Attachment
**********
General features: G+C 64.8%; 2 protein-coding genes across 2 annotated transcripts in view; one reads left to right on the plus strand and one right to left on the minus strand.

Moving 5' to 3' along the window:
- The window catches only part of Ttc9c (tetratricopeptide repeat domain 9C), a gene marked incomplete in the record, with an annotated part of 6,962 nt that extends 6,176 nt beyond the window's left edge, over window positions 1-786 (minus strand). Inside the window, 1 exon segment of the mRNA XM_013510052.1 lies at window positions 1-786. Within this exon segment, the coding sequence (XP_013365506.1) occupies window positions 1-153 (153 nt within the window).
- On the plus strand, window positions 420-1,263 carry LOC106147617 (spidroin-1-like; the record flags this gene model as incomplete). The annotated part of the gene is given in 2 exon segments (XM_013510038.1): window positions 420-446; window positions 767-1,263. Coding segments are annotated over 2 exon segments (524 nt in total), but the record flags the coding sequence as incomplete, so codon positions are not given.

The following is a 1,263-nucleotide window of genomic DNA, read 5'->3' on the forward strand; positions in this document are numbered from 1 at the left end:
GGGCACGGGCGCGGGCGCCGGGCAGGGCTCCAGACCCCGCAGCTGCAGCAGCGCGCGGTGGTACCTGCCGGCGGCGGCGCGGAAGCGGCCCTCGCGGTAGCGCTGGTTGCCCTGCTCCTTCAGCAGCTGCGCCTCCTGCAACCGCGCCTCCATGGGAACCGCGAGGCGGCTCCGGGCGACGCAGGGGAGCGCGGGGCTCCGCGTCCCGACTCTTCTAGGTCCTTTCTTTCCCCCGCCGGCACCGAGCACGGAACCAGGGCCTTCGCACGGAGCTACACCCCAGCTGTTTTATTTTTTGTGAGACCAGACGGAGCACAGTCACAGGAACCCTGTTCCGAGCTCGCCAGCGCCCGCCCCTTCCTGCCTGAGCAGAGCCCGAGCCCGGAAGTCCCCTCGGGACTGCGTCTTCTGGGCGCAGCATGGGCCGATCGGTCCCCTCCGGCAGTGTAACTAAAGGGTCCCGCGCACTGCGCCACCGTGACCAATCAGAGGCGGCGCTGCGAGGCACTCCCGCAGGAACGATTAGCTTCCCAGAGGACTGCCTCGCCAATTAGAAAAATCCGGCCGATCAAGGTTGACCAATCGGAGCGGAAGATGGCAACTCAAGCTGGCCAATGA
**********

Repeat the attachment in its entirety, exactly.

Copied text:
General features: G+C 64.8%; 2 protein-coding genes across 2 annotated transcripts in view; one reads left to right on the plus strand and one right to left on the minus strand.

Moving 5' to 3' along the window:
- The window catches only part of Ttc9c (tetratricopeptide repeat domain 9C), a gene marked incomplete in the record, with an annotated part of 6,962 nt that extends 6,176 nt beyond the window's left edge, over window positions 1-786 (minus strand). Inside the window, 1 exon segment of the mRNA XM_013510052.1 lies at window positions 1-786. Within this exon segment, the coding sequence (XP_013365506.1) occupies window positions 1-153 (153 nt within the window).
- On the plus strand, window positions 420-1,263 carry LOC106147617 (spidroin-1-like; the record flags this gene model as incomplete). The annotated part of the gene is given in 2 exon segments (XM_013510038.1): window positions 420-446; window positions 767-1,263. Coding segments are annotated over 2 exon segments (524 nt in total), but the record flags the coding sequence as incomplete, so codon positions are not given.

The following is a 1,263-nucleotide window of genomic DNA, read 5'->3' on the forward strand; positions in this document are numbered from 1 at the left end:
GGGCACGGGCGCGGGCGCCGGGCAGGGCTCCAGACCCCGCAGCTGCAGCAGCGCGCGGTGGTACCTGCCGGCGGCGGCGCGGAAGCGGCCCTCGCGGTAGCGCTGGTTGCCCTGCTCCTTCAGCAGCTGCGCCTCCTGCAACCGCGCCTCCATGGGAACCGCGAGGCGGCTCCGGGCGACGCAGGGGAGCGCGGGGCTCCGCGTCCCGACTCTTCTAGGTCCTTTCTTTCCCCCGCCGGCACCGAGCACGGAACCAGGGCCTTCGCACGGAGCTACACCCCAGCTGTTTTATTTTTTGTGAGACCAGACGGAGCACAGTCACAGGAACCCTGTTCCGAGCTCGCCAGCGCCCGCCCCTTCCTGCCTGAGCAGAGCCCGAGCCCGGAAGTCCCCTCGGGACTGCGTCTTCTGGGCGCAGCATGGGCCGATCGGTCCCCTCCGGCAGTGTAACTAAAGGGTCCCGCGCACTGCGCCACCGTGACCAATCAGAGGCGGCGCTGCGAGGCACTCCCGCAGGAACGATTAGCTTCCCAGAGGACTGCCTCGCCAATTAGAAAAATCCGGCCGATCAAGGTTGACCAATCGGAGCGGAAGATGGCAACTCAAGCTGGCCAATGA